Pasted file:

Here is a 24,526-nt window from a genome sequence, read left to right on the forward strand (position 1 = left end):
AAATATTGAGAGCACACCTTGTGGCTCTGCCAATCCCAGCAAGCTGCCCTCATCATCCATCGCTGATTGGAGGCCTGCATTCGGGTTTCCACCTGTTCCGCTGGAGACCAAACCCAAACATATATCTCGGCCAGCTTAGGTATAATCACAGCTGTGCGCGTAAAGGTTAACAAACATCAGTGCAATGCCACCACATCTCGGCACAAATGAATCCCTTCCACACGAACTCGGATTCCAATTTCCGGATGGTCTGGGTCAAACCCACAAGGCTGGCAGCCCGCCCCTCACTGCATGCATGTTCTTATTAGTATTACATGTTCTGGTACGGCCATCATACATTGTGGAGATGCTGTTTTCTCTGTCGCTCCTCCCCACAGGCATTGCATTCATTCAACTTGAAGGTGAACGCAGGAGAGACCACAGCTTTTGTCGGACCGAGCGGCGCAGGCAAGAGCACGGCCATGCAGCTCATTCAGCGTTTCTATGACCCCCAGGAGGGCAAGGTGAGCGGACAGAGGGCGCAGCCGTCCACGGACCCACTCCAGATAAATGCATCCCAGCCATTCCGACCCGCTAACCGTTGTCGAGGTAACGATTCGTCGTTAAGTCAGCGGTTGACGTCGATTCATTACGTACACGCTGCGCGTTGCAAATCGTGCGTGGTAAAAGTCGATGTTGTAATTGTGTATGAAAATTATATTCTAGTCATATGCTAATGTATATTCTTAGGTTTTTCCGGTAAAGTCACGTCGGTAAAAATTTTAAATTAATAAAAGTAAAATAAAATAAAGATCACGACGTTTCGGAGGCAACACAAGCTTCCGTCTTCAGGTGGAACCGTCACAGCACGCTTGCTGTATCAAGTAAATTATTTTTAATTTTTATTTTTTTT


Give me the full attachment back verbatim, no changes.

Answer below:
Here is a 24,526-nt window from a genome sequence, read left to right on the forward strand (position 1 = left end):
AAATATTGAGAGCACACCTTGTGGCTCTGCCAATCCCAGCAAGCTGCCCTCATCATCCATCGCTGATTGGAGGCCTGCATTCGGGTTTCCACCTGTTCCGCTGGAGACCAAACCCAAACATATATCTCGGCCAGCTTAGGTATAATCACAGCTGTGCGCGTAAAGGTTAACAAACATCAGTGCAATGCCACCACATCTCGGCACAAATGAATCCCTTCCACACGAACTCGGATTCCAATTTCCGGATGGTCTGGGTCAAACCCACAAGGCTGGCAGCCCGCCCCTCACTGCATGCATGTTCTTATTAGTATTACATGTTCTGGTACGGCCATCATACATTGTGGAGATGCTGTTTTCTCTGTCGCTCCTCCCCACAGGCATTGCATTCATTCAACTTGAAGGTGAACGCAGGAGAGACCACAGCTTTTGTCGGACCGAGCGGCGCAGGCAAGAGCACGGCCATGCAGCTCATTCAGCGTTTCTATGACCCCCAGGAGGGCAAGGTGAGCGGACAGAGGGCGCAGCCGTCCACGGACCCACTCCAGATAAATGCATCCCAGCCATTCCGACCCGCTAACCGTTGTCGAGGTAACGATTCGTCGTTAAGTCAGCGGTTGACGTCGATTCATTACGTACACGCTGCGCGTTGCAAATCGTGCGTGGTAAAAGTCGATGTTGTAATTGTGTATGAAAATTATATTCTAGTCATATGCTAATGTATATTCTTAGGTTTTTCCGGTAAAGTCACGTCGGTAAAAATTTTAAATTAATAAAAGTAAAATAAAATAAAGATCACGACGTTTCGGAGGCAACACAAGCTTCCGTCTTCAGGTGGAACCGTCACAGCACGCTTGCTGTATCAAGTAAATTATTTTTAATTTTTATTTTTTTT